October 2017 ttimes web magazine

Page 173


My Warhol

by Roger Vaughan News item: Fortune magazine, June 2017 Andy Warhol’s first self-portrait sold in a London auction for $7.7 million. The photograph was taken in a dime-store photo booth in 1963 or 1964 and silk screened. This was not the first time I had gritted my teeth after reading such an item. It’s happened before, the surfacing of an old Warhol silk screen that has brought millions to lucky owners. Such a story always makes the news. Every time I see one of these items, I think about my Warhol, the one I did in the mid-1960s, the one I have propped up on a high bookcase in a semiutility room in my house, the room where I ride my exercise bicycle every morning. The one I did, that’s right. Or let’s say I did part of it. The story is complicated. I was living in Manhattan at the time, working for the ill-fated Saturday Evening Post. Ill-fated because, after 150 years of holding court as a beloved, immensely popular, folksy magazine bearing scores of covers by the famed Norman Rockwell that are still treasured, it would fail in 1970. Even in the ’60s, it was hanging on to old traditions, like maintaining a very socially conservative editorial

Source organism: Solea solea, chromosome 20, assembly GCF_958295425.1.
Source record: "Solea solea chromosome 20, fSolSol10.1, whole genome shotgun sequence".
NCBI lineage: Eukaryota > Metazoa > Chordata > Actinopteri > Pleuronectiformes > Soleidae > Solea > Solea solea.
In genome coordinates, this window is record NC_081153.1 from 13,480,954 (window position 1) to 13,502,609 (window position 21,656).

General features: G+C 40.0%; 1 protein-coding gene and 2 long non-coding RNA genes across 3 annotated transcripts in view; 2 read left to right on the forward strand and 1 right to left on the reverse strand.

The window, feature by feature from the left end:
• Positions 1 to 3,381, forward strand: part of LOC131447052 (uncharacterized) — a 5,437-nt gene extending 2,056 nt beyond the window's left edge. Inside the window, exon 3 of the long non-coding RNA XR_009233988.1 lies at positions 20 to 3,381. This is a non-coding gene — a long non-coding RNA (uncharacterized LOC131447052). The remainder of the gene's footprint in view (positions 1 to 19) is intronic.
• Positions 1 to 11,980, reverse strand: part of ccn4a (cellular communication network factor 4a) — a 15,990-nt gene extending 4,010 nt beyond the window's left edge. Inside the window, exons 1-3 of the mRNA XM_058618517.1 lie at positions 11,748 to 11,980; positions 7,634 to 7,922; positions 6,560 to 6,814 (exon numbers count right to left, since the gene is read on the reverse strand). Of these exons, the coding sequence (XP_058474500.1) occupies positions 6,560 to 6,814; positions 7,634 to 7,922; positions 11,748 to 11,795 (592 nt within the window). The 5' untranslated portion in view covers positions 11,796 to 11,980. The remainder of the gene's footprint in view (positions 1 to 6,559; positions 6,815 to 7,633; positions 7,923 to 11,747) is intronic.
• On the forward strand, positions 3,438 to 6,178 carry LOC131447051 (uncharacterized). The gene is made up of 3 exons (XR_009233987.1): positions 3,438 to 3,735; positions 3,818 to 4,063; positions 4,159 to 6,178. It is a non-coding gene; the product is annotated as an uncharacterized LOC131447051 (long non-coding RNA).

policy, and the editor’s secretary counting out his weekly salary in cash every Friday. I have to admit I was amazed when my editor accepted my suggestion about doing a piece on a young Manhattan artist named Andy Warhol, who was causing quite a stir by his outrageous behavior; his tiresome, hours-long films; and the massproduced nature of his artwork. I should have known my piece would never see the printed SEP page when it came right down to it, but at the time I was delighted. I set out directly for The Factory, the name the very marketing-con-